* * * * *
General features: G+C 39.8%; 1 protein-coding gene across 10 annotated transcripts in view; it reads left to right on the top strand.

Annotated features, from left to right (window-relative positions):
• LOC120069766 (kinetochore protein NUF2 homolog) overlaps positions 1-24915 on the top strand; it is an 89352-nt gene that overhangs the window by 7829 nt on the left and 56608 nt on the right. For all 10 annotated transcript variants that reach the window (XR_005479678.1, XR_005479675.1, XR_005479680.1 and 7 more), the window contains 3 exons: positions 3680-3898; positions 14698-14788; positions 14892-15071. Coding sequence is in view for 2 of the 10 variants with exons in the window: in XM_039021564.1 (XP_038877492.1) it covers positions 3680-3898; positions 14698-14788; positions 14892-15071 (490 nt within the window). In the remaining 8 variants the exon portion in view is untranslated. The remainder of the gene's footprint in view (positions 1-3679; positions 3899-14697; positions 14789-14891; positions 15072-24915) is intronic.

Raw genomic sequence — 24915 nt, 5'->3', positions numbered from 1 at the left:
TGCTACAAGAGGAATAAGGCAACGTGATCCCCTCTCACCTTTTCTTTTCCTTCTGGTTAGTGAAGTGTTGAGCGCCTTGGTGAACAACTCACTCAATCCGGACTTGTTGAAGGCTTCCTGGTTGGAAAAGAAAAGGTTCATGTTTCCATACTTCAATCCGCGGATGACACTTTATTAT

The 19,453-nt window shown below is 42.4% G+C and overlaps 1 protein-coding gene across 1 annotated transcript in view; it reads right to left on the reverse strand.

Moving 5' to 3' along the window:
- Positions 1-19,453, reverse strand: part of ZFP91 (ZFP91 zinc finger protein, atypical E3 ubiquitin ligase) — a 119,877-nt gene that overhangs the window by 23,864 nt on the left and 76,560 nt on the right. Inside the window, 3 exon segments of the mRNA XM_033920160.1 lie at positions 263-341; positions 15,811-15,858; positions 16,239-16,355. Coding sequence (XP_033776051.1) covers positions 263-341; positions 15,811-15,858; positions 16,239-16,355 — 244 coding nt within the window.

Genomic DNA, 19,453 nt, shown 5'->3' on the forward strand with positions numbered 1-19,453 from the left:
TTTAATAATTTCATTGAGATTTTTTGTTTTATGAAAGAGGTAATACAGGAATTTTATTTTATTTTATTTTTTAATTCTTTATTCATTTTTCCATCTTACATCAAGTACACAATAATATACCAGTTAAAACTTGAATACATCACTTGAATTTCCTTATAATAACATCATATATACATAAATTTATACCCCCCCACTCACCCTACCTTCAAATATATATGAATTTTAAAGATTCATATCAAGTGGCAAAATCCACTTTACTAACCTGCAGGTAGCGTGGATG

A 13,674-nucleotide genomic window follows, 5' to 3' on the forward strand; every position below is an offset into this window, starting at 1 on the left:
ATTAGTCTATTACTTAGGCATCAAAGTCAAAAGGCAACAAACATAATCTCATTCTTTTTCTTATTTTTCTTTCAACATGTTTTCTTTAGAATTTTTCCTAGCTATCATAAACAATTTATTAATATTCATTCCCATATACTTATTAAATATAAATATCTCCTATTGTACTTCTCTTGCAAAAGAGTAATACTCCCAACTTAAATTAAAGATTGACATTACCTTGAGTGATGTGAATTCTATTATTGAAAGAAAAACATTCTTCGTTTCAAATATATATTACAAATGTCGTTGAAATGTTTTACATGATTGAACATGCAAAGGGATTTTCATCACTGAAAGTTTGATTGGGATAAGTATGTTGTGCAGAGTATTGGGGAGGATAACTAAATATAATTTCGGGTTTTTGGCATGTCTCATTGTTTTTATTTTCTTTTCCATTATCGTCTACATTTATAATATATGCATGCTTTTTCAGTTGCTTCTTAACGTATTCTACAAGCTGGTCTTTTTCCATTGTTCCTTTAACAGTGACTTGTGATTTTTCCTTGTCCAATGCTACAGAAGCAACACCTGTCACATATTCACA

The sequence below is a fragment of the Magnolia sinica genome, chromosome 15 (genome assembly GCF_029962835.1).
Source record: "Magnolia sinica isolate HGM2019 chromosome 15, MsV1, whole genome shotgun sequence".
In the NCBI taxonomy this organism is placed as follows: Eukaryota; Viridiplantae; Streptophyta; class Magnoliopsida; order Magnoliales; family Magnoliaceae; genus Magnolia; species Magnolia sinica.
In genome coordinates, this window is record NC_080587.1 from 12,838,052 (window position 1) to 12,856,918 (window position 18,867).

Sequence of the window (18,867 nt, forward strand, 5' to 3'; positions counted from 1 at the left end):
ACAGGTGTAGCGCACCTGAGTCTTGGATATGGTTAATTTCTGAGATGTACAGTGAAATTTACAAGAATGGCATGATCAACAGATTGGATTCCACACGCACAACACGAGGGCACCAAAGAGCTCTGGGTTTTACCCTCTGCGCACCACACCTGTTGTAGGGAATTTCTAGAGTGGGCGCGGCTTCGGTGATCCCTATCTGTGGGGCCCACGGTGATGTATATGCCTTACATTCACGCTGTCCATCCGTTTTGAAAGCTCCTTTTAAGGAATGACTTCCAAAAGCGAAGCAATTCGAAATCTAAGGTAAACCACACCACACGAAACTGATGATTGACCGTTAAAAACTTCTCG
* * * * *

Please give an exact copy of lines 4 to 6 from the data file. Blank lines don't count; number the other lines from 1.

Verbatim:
Raw genomic sequence — 24915 nt, 5'->3', positions numbered from 1 at the left:
TGCTACAAGAGGAATAAGGCAACGTGATCCCCTCTCACCTTTTCTTTTCCTTCTGGTTAGTGAAGTGTTGAGCGCCTTGGTGAACAACTCACTCAATCCGGACTTGTTGAAGGCTTCCTGGTTGGAAAAGAAAAGGTTCATGTTTCCATACTTCAATCCGCGGATGACACTTTATTAT

The 19,453-nt window shown below is 42.4% G+C and overlaps 1 protein-coding gene across 1 annotated transcript in view; it reads right to left on the reverse strand.